• Secret: <<YOUR_PASSOWRD>>

    create-secret

Configure instance to retrieve database password from vault:

  • Specify the Vault URL.

  • Specify the Vault auth method.

    • For Token, specify the token.
    • For AppRole, specify the auth role id and secret id.
  • Specify the secret engine namesecret, secret path bytebase and secret key DB_PASSWORD.

    vault-auth

AWS Secrets Manager

Create an IAM user to access the Secrets Manager

It's recommended to create a dedicated IAM user for Bytebase to retrieve the secrets. You only need to do this once .

Visit IAM to create a new IAM user. Name it bytebase-external-secret.

Attach SecretsManagerReadWrite permission.

After creating the IAM user, create an Access Key to be used by Bytebase later.

Select Third-party service as the use case.

Optionally set the description tag and in the Retrieve access keys screen, record Access key and Secret access key. They will be passed as environment variables when starting Bytebase.

Create secret

Visit AWS Secrets Manager to store a new secret. Select Other type of secret, and add a key/value pair. The key is DB_PASSWORD and the value is your database user password.

Next to the Configure secret, use bytebase as the Secret name

Skip rotation, review and create the secret.

Use secret in Bytebase

Restart Bytebase with the following environment variables

  • AWS_REGION=us-east-1
  • AWS_ACCESS_KEY_ID and AWS_SECRET_ACCESS_KEY are the ones you previously created on the IAM user:
AWS_REGION=us-east-1 AWS_ACCESS_KEY_ID=xxx AWS_SECRET_ACCESS_KEY=yyy ./bytebase <<other options>>
docker run --init \
  -e AWS_REGION=us-east-1 AWS_ACCESS_KEY_ID=xxx AWS_SECRET_ACCESS_KEY=yyy \
  --name bytebase \
  <<other options>>

Go to instance setting, specify bytebase as the Secret name and DB_PASSWORD as the Secret key. These two correspond to the value you created in the AWS Secrets Manager.

GCP Secret Manager

Create a service account to access the Secret Manager

It's recommended to create a dedicated service account for Bytebase to retrieve the secrets. You only need to do this once .

Visit Service accounts to create a new service account.

Grant Secret Manager Secret Accessor permission to the service account.

After the service account is created, visit its KEYS page and add a new key.

Choose JSON as the key type and create. Keep the downloaded private key file. This will be passed as environment variables when starting Bytebase.

Create secret

Visit GCP Secret Manager to create a new secret.

After creation, note the fully qualified secret name.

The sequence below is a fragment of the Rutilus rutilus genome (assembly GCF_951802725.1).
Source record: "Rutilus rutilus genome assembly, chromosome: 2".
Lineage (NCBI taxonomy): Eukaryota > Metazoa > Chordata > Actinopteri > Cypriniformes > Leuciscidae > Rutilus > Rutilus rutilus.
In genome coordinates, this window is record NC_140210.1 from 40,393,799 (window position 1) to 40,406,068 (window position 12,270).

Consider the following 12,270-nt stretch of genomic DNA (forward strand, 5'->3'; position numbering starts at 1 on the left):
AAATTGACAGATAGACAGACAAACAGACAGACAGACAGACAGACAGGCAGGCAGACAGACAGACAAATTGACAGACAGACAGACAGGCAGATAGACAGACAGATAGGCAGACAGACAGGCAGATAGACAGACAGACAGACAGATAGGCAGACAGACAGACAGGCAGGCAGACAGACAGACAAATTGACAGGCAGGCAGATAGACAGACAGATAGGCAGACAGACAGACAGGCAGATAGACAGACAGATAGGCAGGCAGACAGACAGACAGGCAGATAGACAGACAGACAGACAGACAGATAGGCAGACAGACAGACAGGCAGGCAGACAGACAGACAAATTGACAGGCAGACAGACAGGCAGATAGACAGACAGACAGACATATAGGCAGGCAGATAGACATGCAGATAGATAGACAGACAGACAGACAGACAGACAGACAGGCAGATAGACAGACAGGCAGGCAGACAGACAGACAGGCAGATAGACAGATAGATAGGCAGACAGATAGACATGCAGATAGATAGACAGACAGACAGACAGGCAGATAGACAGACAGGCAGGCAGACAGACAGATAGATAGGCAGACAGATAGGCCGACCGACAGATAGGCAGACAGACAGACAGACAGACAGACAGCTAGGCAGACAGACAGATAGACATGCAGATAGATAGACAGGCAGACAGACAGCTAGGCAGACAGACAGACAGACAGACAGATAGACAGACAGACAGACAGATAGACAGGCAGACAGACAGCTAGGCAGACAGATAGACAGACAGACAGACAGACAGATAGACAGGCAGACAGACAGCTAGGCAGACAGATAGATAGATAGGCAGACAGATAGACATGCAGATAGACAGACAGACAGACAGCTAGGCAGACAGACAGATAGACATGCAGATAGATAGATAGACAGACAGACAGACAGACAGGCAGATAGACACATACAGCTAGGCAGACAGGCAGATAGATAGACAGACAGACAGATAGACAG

Use secret in Bytebase

Restart Bytebase by specifying GOOGLE_APPLICATION_CREDENTIALS=private key file as an environment variable. The private key file is the JSON file downloaded before for the service account.

If you run Bytebase in docker, you need to put the JSON file under the mounted directory. Otherwise, Bytebase won't be able to access the key file.

docker run --init \
  -e GOOGLE_APPLICATION_CREDENTIALS=/var/opt/bytebase/key.json \
  --name bytebase \
  --volume ~/.bytebase/data:/var/opt/bytebase \
  <<other options>>

Go to instance setting, specify the fully qualified name such as projects/228712144016/secrets/DB_PASSWORD as the Secret full name.

Custom endpoint

external-secret-manager-config

If you have a custom external secret manager, you can supply its API endpoint by enclosing it with the mustache {{ }}, e.g {{http://example.com/secrets/mydbkey}}

Sample request

Usually mydbkey is unique for each database and used for exchanging the password for that database.

curl "http://example.com/secrets/mydbkey"

Expected response

Bytebase expects the following JSON response from the external secret manager. The payload.data is the base64-encoded contents of the database password.

{
  "payload": {
    "data": "xxx"
  }
}

PostgreSQL

If the connecting instance is managed by the cloud provider, then SUPERUSER is not available and you should create the role via that provider's admin console. The created role will have provider specific restricted semi-SUPERUSER privileges:

You should grant Bytebase privileges with that semi-SUPERUSER role, e.g.:

-- For AWS RDS
GRANT rds_superuser TO bytebase
-- For Google Cloud SQL
GRANT cloudsqlsuperuser TO bytebase

Besides, you may need to grant Bytebase privileges with GRANT role_name TO bytebase; for all existing roles. Otherwise, Bytebase may not access existing databases or tables.

Oracle

For managing Oracle database, Bytebase provides two manage modes: Manage based on database and Manage based on schema. You can choose the manage mode when adding an instance or in the instance detail page.

Manage based on database

In this mode, Bytebase will manage the database as a whole.

  • For normal Oracle instance, we treat the Oracle database as a Bytebase database.
  • For CDB instance, we treat the CDB and all PDBs as Bytebase databases.
  • For PDB instance, we treat the PDB as a Bytebase database.

Manage based on schema

In this mode, Bytebase will manage the schema as a whole.

  • For any Oracle database, we treat the Oracle schema as a Bytebase database.

Snowflake

sf-account-locator

To find the Account Locator, go to your Snowflake account, you can find it in the URL, or from the locator field (but lower case).

sf-locator

If the account is located in the AWS US West (Oregon) region, then it would be something like xy12345, otherwise, the format will be <<account_locator>>.<<cloud_region_id>>.<<cloud>> such as xy12345.us-east-2.aws. See official doc.

Google Cloud Spanner

For connecting to Google Cloud Spanner, you need to provide the following info:

  1. Google cloud project ID.
  2. Google cloud Spanner instance ID.
  3. Google cloud service account credentials.

spanner

Specify Google Cloud Project ID and Spanner Instance ID

Spanner database detail page

From the Spanner database detail page, you can get the project ID and the instance ID from the URL.

For example, the project ID and instance ID are spanner-test-3717002 and spanner-bb1 respectively for the above database.

Create a Google Cloud Service Account as the Credential

  1. Go to Google Cloud console.
  2. Click APIs & Services and then Credentials. You might have to click Menu on the top left first.
  3. Click Create Credentials and then Service account.
  4. For Service account name, enter a name for the service account.
  5. Click Create and Continue.
  6. For Select a role, select Cloud Spanner Database Admin for the service account.
  7. Click Done.
  8. Click the created service account.
  9. At the top, click Keys and then Add Key and then Create new key. Make sure the key type is set to JSON and click Create.
  10. You'll get a message that the service account's private key JSON file was downloaded to your computer. Make a note of the file name and where your browser saves it. You'll need it later.

Upload the JSON file to the Credentials input.